“He who receives you receives me” (Mt 10:40). With this point, Matthew’s intention seems clear: to proclaim Jesus himself as the [p.126]model for Christian discipleship. Matthew extended the anticipation of strife and persecution experienced by Jesus to his own day and beyond. For Matthew it was not only the original Twelve who were commissioned, but all true Christian disciples.34
Perhaps no passage in religious literature has received more attention than Jesus’s statement to his disciples that “[h]e who finds his life will lose it, and he who loses his life for my sake will find it” (Mt 10:39). It has, of course, been lifted from its context of instruction to the disciples and generalized as a principle expressing the highest ideal of moral selflessness. Perhaps more than any other saying attributed to Jesus, this statement has epitomized the heart of Christian ethics.
Journey to Phoenicia
Early in his ministry Jesus left Galilee and went to the gentile country of Tyre and Sidon, one of the few instances recorded in the Gospels of Jesus going entirely outside of what can be regarded as “Jewish” territory. The Gospels of Matthew, Mark, and John do not totally agree on this matter, and certain details are difficult to correlate. For example, in Mark Jesus repeatedly requests that his identity be kept hidden: “tell no one.” This attitude of secrecy seems to contradict his usual openness. Both Mark and Matthew refer to the journey to Tyre and Sidon as a “withdrawal.”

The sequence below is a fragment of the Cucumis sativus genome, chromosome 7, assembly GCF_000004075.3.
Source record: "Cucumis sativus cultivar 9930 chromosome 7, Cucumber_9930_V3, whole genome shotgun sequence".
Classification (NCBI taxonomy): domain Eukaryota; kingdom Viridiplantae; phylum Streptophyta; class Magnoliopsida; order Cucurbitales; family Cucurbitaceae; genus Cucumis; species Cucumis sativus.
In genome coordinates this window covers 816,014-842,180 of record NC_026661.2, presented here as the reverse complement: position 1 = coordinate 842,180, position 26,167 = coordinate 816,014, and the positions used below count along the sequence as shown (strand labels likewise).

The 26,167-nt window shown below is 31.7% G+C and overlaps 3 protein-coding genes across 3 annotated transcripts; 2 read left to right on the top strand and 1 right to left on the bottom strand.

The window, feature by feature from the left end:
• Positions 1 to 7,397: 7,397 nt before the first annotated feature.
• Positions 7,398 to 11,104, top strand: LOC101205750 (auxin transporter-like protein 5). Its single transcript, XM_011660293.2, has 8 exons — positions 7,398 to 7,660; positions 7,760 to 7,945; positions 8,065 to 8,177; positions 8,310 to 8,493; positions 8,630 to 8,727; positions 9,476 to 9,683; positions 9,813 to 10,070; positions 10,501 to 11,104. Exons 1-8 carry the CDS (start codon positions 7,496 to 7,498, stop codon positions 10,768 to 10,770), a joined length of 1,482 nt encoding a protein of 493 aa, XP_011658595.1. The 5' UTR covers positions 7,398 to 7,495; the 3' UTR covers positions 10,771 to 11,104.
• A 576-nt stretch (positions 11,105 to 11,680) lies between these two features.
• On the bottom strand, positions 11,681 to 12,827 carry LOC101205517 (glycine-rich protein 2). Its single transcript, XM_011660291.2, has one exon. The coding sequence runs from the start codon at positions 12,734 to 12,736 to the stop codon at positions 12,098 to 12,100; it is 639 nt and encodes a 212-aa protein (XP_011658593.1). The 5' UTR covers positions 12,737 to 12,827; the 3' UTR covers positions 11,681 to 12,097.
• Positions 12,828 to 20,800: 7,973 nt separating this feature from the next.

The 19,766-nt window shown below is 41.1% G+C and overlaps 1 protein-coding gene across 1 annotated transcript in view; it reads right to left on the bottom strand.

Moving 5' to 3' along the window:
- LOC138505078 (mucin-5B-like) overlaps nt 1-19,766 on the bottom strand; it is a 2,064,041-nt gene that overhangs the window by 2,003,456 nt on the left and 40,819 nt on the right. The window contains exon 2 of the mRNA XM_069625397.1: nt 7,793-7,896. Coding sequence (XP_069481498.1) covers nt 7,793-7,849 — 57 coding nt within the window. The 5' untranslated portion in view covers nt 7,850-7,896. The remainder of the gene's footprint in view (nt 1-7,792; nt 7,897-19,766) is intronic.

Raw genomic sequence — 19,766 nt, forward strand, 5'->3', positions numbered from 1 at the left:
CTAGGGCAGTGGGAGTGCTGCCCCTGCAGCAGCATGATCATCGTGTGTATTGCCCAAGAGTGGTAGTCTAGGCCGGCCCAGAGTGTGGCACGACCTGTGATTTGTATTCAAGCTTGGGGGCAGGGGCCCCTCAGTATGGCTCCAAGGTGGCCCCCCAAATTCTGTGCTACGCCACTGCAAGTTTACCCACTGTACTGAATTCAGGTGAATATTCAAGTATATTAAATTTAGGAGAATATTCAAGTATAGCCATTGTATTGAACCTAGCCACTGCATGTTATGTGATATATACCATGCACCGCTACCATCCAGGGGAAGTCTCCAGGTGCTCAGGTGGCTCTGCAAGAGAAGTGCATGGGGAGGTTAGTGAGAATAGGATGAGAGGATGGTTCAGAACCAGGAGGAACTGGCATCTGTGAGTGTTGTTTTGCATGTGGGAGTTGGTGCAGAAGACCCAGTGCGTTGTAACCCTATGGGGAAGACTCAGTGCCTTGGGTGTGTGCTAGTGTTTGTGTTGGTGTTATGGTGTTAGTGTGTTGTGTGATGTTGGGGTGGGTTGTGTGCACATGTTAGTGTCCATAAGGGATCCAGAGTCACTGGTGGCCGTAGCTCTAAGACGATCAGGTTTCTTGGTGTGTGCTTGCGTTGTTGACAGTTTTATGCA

Was this an attempt to escape from real or imagined enemies in Galilee, or was it a desire to avoid the crowds and be alone with the Twelve? Or, as Luke seems to suggest, did the journey to Tyre beyond the borders of Palestine signal an intended ministry to the gentiles and indicate that the gospel was not exclusively for the Jews? Scholars do not agree on this question. The withdrawal was probably occasioned by the execution of John the Baptist and the growing hostility toward Jesus exhibited by Herod Antipas, his loyal supporters the Herodians, and by some Pharisees and other religious leaders. Also to be considered is the people’s misunder-[p.127]standing of Jesus’s messianic role reported in the Gospel of John that prompted them to attempt to proclaim him king.35